Technology-Based Crime and Its Management

In the modern world of science and technology, new developments and advancements have changed the life and style of living tremendously. The world is very much complicated and the dramatic advancements in technology have added vigor to the life today. However, there is an opposite side to the same advancements and development in the field of technology which may not be disregarded at any cost. In the modern environment of the advancements in technology has resulted in the new ways of crime and crime-related activities.

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That is to say, the frequency and complexity of crime commission have, in the changed situation, undergone great changes, thereby increasing the volume and density of crime. In the several typologies or categorizations of crimes, the technology-based or computer or cyber crime has occupied a prime position in the modern lists of crimes. To see the positive results of the technological advancements of the day in relation to criminology, it can be well established that such developments have improved the law enforcement response to the investigation of crime.

Therefore, it may be inferred that the advancement of technology, on the one hand, has resulted negatively so as to increase the technology-based crime that face contemporary law enforcement, it has, on the other, resulted positively to improve law enforcement response to the investigation of crime and contemporary technology-based investigative methodologies contribute in this respect. The focus of the paper has been to address these double-faceted characteristic of the technological advancements in relation to crime.

To begin with, the emergence of technology has been found as facilitating the individual criminals as well groups in their involvement in both traditional and modern types of crimes, and it has enhanced the organizational capacity, sophistication, and scope of criminal organizations. “Technology facilitates criminals in targeting thousands of victims in multiple jurisdictions per crime, such as payment card fraud (debit/credit cards) or identity theft, before a victim or law enforcement is aware the crimes have taken place… it is difficult to obtain accurate and consistent statistics concerning the extent of technologically-assisted crime and the degree of loss. “ (Criminal Intelligent Service Canada, 2007).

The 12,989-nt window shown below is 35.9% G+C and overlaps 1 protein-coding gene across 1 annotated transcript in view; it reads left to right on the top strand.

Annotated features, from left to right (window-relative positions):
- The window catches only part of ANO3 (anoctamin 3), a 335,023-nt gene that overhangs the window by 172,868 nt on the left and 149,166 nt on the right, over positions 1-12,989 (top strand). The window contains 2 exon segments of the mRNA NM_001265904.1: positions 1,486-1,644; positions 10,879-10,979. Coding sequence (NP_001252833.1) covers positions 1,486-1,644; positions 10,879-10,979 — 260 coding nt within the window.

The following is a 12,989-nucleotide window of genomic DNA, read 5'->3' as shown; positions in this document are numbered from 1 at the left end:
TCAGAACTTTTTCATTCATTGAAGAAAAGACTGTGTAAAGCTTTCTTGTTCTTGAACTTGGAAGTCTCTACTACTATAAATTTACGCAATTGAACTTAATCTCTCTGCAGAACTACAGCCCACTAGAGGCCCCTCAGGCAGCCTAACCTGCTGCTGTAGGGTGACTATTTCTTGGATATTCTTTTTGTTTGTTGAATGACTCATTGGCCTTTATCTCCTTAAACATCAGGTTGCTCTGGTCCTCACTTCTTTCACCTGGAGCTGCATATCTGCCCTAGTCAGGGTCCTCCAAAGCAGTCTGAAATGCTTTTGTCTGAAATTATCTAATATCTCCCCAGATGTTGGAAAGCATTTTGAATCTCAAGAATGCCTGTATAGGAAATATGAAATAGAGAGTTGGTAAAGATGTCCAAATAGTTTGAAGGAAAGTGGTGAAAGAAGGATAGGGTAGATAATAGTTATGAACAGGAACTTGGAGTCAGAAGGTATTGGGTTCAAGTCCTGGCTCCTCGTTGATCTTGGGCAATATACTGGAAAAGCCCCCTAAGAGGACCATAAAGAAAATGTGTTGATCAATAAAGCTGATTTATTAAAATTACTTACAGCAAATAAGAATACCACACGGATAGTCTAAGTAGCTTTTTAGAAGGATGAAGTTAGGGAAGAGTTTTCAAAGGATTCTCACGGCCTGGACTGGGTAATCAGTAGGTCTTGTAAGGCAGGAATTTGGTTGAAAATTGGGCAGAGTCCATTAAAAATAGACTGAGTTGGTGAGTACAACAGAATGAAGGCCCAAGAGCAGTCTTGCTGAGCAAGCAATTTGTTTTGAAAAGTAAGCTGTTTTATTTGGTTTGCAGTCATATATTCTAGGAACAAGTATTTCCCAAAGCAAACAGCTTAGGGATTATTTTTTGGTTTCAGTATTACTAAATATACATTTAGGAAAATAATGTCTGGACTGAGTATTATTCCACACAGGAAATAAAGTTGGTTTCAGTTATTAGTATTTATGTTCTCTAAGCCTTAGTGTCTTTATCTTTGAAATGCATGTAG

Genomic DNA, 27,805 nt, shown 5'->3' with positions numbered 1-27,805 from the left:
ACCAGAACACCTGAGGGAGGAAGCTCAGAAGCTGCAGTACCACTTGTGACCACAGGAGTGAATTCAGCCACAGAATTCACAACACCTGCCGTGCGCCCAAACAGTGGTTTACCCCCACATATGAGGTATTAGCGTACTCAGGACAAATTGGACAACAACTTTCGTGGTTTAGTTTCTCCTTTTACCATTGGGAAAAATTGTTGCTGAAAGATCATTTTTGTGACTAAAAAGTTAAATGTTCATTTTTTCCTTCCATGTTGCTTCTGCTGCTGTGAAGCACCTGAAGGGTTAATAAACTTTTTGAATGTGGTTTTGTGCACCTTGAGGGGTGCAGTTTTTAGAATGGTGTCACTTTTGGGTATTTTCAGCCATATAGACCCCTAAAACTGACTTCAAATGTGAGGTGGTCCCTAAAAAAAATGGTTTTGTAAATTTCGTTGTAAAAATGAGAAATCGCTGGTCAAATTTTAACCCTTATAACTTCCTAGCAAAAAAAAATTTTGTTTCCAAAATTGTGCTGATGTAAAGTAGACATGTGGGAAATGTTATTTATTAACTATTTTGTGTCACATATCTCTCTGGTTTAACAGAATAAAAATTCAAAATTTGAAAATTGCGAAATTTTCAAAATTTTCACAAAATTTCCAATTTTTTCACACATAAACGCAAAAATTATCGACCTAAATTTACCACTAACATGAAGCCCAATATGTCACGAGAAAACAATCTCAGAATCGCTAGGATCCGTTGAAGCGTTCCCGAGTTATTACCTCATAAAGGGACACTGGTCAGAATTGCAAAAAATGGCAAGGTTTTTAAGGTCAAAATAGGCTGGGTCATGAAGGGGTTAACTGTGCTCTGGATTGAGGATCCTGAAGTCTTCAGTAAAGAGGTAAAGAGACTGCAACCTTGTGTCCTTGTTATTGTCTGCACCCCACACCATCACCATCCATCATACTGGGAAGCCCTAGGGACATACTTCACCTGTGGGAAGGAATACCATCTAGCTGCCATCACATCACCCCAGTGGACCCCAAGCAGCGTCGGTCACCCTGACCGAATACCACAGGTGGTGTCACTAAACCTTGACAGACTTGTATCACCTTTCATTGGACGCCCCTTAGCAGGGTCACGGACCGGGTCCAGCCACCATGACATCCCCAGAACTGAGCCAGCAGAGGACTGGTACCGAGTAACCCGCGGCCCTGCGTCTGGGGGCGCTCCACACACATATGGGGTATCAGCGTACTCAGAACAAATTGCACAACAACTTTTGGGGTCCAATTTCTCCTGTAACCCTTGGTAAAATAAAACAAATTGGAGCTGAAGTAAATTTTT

There have been numerous areas of technology-based crime that face contemporary law enforcement in the modern world. To identify some of them, let us begin with the internet-based, online crimes and frauds. “In the past two decades, technology has opened new doors and created new pitfalls for both criminals and law enforcement. The sheer volume of online fraud, for example, became glaringly apparent in May of 2001 when the FBI closed the trap on Operation Cyber Loss, a nationwide sweep of cyber crime encompassing 61 cases, over 90 defendants, and 57,170 victims with total losses estimated at $117 million.” (Rist, 2002). Apart from such online frauds, e-mail viruses such as Badtans.

B virus, distribution of child pornography through internet, the piracy of software, music CDs, DVD movies, credit card skimming through hardware advance, and many such. “Susan Brenner, associate dean and professor of law, University of Dayton School of Law… lists no fewer than nine separate areas of criminal activity that can be affected by cyber crime legislation, including burglary, fraud, stalking, and vandalism.” (Rist, 2002).

In the report of a study sponsored by the National Institute of Justice, the hard indicators of the frequency of crime commission and the related issues and harms are mentioned using authentic sources. According to this report, the modern statistics on the occurrence of cyber crimes point to the significance of the “enactment of computer crime-specific laws and their enforcement and demonstrate how computer crime has moved towards the front of crime concern priorities for the nation.” (Gordon et al, 2003).